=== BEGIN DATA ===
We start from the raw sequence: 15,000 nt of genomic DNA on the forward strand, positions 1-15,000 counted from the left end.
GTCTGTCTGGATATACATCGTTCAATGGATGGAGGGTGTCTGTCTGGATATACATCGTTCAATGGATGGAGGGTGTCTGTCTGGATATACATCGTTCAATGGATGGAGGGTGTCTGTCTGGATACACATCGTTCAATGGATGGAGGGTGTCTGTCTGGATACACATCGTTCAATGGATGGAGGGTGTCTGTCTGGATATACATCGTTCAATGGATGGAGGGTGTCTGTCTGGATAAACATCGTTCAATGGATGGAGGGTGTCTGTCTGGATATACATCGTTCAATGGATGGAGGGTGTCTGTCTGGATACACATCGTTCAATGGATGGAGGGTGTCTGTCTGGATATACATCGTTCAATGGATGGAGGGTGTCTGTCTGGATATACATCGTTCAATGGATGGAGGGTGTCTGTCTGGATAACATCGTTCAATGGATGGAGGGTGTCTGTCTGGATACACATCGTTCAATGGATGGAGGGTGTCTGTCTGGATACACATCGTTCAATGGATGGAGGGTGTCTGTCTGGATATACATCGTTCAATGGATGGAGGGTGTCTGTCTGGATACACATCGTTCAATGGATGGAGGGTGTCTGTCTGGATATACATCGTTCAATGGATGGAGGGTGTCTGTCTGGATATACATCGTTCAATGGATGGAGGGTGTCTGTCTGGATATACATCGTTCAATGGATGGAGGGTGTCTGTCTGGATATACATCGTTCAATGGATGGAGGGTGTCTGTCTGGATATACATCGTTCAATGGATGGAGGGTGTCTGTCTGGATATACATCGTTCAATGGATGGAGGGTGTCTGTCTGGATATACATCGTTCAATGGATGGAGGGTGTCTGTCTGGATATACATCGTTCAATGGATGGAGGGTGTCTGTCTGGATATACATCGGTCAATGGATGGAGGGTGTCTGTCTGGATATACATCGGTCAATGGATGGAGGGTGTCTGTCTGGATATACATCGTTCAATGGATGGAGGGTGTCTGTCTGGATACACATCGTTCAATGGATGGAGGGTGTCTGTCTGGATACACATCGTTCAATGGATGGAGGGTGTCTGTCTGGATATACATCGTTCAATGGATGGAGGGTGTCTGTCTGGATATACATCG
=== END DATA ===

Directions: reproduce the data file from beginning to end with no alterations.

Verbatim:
We start from the raw sequence: 15,000 nt of genomic DNA on the forward strand, positions 1-15,000 counted from the left end.
GTCTGTCTGGATATACATCGTTCAATGGATGGAGGGTGTCTGTCTGGATATACATCGTTCAATGGATGGAGGGTGTCTGTCTGGATATACATCGTTCAATGGATGGAGGGTGTCTGTCTGGATACACATCGTTCAATGGATGGAGGGTGTCTGTCTGGATACACATCGTTCAATGGATGGAGGGTGTCTGTCTGGATATACATCGTTCAATGGATGGAGGGTGTCTGTCTGGATAAACATCGTTCAATGGATGGAGGGTGTCTGTCTGGATATACATCGTTCAATGGATGGAGGGTGTCTGTCTGGATACACATCGTTCAATGGATGGAGGGTGTCTGTCTGGATATACATCGTTCAATGGATGGAGGGTGTCTGTCTGGATATACATCGTTCAATGGATGGAGGGTGTCTGTCTGGATAACATCGTTCAATGGATGGAGGGTGTCTGTCTGGATACACATCGTTCAATGGATGGAGGGTGTCTGTCTGGATACACATCGTTCAATGGATGGAGGGTGTCTGTCTGGATATACATCGTTCAATGGATGGAGGGTGTCTGTCTGGATACACATCGTTCAATGGATGGAGGGTGTCTGTCTGGATATACATCGTTCAATGGATGGAGGGTGTCTGTCTGGATATACATCGTTCAATGGATGGAGGGTGTCTGTCTGGATATACATCGTTCAATGGATGGAGGGTGTCTGTCTGGATATACATCGTTCAATGGATGGAGGGTGTCTGTCTGGATATACATCGTTCAATGGATGGAGGGTGTCTGTCTGGATATACATCGTTCAATGGATGGAGGGTGTCTGTCTGGATATACATCGTTCAATGGATGGAGGGTGTCTGTCTGGATATACATCGTTCAATGGATGGAGGGTGTCTGTCTGGATATACATCGGTCAATGGATGGAGGGTGTCTGTCTGGATATACATCGGTCAATGGATGGAGGGTGTCTGTCTGGATATACATCGTTCAATGGATGGAGGGTGTCTGTCTGGATACACATCGTTCAATGGATGGAGGGTGTCTGTCTGGATACACATCGTTCAATGGATGGAGGGTGTCTGTCTGGATATACATCGTTCAATGGATGGAGGGTGTCTGTCTGGATATACATCG